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Parachute Ottawa Posted by: Parachute Ottawa 1 month ago

Sure, the act of jumping out of an airplane is an incredible experience. But there’s so much more to skydiving fun than just good vibes, blue skies, high fives and gear checks. Skydiving culture is all about upholding traditions, whether that’s funny things to do while skydiving or ways to build meaningful connections between jumpers. 

Want to get the inside scoop on what it’s like to be part of a skydiving family and find out the real answer to the question, “Is skydiving fun?” Check out this list of skydiving traditions for a sneak peek into life at the dropzone.

Secret Handshakes

Experienced skydiver in freefall wearing a blue camera helmet and waving at the camera

If you’ve ever done a tandem skydive and noticed all the experienced skydivers slapping and shaking hands shortly before exit, it’s more than just excited high fives. The “skydiver handshake” is a longstanding tradition that spans across decades and countries. 

The traditional version of the handshake is a hand-slap followed by a fist-bump, but some people add their own flair with extra moves or hand signals. These handshakes set the vibe, calm the nerves, and help to include newer people in that famous skydiver cameradie. 

Beer Fines

As with any exclusive group, skydivers have their own ways of initiating newcomers. And, as expected, skydivers found a way to do it that would benefit everyone. 

Any time a skydiver does something for the first time, that skydiver has to buy a case of beer for the dropzone (this rule thankfully doesn’t apply until you’ve achieved your license or else PFF students would be buying A LOT of beer!). Owed fines are often posted somewhere around the dropzone and can’t be removed until they are paid up. 

And be careful what you say, because there’s always that skydiver who has hyper-senstaive ears specifically honed to hear the word, “first.”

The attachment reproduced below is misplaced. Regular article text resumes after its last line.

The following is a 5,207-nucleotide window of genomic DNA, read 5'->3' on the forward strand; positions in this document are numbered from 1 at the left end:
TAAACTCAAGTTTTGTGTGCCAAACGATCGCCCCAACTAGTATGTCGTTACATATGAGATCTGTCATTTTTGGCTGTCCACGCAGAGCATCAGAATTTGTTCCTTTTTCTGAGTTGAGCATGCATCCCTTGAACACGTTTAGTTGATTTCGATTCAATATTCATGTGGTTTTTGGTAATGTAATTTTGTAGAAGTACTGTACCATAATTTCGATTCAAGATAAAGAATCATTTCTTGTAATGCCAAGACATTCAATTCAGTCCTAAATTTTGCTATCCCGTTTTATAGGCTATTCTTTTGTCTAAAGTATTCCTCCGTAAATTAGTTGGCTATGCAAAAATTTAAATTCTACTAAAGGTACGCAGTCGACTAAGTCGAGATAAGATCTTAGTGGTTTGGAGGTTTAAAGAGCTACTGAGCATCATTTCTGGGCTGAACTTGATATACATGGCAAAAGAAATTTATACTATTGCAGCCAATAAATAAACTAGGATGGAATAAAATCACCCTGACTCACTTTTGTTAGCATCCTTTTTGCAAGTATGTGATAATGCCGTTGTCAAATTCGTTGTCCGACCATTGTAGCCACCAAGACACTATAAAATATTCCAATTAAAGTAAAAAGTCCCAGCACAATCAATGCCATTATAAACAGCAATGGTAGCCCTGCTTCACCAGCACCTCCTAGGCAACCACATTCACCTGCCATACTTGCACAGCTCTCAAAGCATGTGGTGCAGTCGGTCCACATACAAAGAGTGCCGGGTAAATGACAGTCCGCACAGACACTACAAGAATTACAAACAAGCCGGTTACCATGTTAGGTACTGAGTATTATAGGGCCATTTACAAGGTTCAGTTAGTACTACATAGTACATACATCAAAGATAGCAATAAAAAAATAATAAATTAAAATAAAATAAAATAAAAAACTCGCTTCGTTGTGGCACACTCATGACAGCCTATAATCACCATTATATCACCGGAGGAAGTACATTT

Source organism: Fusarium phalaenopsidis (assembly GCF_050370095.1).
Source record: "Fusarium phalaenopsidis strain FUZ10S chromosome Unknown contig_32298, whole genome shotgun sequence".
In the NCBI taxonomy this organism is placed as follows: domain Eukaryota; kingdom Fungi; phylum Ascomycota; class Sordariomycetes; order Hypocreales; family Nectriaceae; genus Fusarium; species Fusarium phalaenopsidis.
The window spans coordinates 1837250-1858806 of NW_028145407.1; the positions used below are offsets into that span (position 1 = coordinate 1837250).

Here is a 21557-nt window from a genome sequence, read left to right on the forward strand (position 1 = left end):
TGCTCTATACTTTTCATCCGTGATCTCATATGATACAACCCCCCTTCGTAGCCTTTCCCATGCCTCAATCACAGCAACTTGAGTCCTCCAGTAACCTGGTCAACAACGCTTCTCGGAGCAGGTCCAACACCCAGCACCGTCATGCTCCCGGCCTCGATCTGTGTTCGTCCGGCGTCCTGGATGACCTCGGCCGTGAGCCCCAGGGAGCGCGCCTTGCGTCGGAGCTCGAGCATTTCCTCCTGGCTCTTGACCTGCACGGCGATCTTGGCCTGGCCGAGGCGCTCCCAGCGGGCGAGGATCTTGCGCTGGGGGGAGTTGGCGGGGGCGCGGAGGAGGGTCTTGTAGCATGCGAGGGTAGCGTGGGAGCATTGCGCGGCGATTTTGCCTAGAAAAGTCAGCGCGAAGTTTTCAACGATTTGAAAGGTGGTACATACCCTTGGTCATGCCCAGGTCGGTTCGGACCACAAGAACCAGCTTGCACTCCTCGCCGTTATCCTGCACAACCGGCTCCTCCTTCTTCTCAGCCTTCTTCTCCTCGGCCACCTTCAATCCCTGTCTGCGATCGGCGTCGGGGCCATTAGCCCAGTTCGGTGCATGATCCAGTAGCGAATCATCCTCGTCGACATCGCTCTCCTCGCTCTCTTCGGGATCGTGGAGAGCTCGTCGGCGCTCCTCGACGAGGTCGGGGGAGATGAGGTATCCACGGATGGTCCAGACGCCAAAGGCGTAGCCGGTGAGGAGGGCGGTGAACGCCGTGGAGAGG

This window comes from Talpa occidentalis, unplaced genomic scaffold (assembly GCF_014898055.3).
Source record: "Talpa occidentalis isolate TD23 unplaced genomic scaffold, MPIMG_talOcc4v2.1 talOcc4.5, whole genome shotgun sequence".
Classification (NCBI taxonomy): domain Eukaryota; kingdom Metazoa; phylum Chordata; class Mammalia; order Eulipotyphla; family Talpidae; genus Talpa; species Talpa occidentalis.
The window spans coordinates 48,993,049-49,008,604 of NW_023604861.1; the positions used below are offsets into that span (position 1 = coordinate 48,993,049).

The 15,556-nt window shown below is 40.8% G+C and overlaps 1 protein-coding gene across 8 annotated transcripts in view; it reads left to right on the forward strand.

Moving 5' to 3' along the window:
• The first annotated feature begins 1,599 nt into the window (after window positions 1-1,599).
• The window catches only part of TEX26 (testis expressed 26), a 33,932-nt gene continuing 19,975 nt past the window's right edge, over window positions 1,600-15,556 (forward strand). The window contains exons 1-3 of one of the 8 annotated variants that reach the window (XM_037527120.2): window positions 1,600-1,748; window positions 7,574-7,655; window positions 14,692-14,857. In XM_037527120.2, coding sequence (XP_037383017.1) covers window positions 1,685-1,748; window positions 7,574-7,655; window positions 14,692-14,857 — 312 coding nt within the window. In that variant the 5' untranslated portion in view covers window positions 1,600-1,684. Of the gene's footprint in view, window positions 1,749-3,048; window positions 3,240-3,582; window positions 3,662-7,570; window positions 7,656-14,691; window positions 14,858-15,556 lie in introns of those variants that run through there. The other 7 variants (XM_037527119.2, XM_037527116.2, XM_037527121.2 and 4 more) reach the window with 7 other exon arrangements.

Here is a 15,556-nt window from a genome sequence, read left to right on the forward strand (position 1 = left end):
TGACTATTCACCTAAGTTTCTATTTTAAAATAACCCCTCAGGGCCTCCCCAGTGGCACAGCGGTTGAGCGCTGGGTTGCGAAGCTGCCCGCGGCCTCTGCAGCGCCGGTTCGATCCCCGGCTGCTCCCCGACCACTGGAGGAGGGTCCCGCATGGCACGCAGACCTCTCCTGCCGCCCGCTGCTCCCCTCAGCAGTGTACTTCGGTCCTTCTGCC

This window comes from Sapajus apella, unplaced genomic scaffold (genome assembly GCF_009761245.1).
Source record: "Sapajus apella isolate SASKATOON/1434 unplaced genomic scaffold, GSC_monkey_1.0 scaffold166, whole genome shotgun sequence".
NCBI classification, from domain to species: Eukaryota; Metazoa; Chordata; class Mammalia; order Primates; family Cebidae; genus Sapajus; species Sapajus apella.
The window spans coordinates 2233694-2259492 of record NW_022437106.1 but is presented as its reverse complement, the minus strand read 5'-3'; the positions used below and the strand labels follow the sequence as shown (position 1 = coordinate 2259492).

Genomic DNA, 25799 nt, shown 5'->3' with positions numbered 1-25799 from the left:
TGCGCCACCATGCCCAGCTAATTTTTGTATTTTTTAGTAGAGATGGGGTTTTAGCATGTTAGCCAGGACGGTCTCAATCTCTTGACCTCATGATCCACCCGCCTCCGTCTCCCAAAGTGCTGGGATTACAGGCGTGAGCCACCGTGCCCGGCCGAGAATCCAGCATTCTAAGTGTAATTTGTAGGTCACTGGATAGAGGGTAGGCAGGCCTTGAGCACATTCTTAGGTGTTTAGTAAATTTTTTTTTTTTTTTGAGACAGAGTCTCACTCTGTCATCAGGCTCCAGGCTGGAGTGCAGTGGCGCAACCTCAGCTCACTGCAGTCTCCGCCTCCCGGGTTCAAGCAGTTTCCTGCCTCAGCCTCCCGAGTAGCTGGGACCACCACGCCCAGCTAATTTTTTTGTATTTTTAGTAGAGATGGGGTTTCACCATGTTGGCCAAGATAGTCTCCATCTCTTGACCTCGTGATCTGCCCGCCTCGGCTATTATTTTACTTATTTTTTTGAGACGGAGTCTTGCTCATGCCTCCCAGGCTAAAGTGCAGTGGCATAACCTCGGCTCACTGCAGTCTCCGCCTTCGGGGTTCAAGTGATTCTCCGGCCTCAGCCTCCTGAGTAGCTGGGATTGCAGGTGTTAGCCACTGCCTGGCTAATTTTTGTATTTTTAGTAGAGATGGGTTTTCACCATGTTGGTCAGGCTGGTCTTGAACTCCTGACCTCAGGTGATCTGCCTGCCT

Of course, the fruits of beer fines are strictly for post-jumping, end of the day consumption. No one is required to drink beer either. This tradition comes from the idea that you are giving people something to sip on while you tell your story of what caused your fine. In the end, it’s all about building community!

Mmmm, Pie

Many people don’t realize that skydivers log their jumps to keep track of jump numbers and other significant details. And with this meticulous counting comes periodic celebrations. 

It’s a major achievement to wrack up jump numbers, and certain milestones garner extra attention. Skydiving tradition states that a jumper gets pied in the face when they hit 100 jumps. This 100th skydive tradition ends up being quite the spectacle, with everyone on the dropzone helping in the pieing, with one caveat – you don’t participate in pieing until you have been pied yourself. 

Some dropzones build on this custom by pieing at other significant jump numbers like 500 and 1000, or even every 100 jumps! 

Closing Pin Necklaces

You might notice a lot of skydivers wearing goofy shaped charms around their necks. That little curved piece of metal is actually the pin that holds the parachute inside the container until it’s time to deploy. Wearing it around one’s neck is like a secret code by which skydivers can identify each other.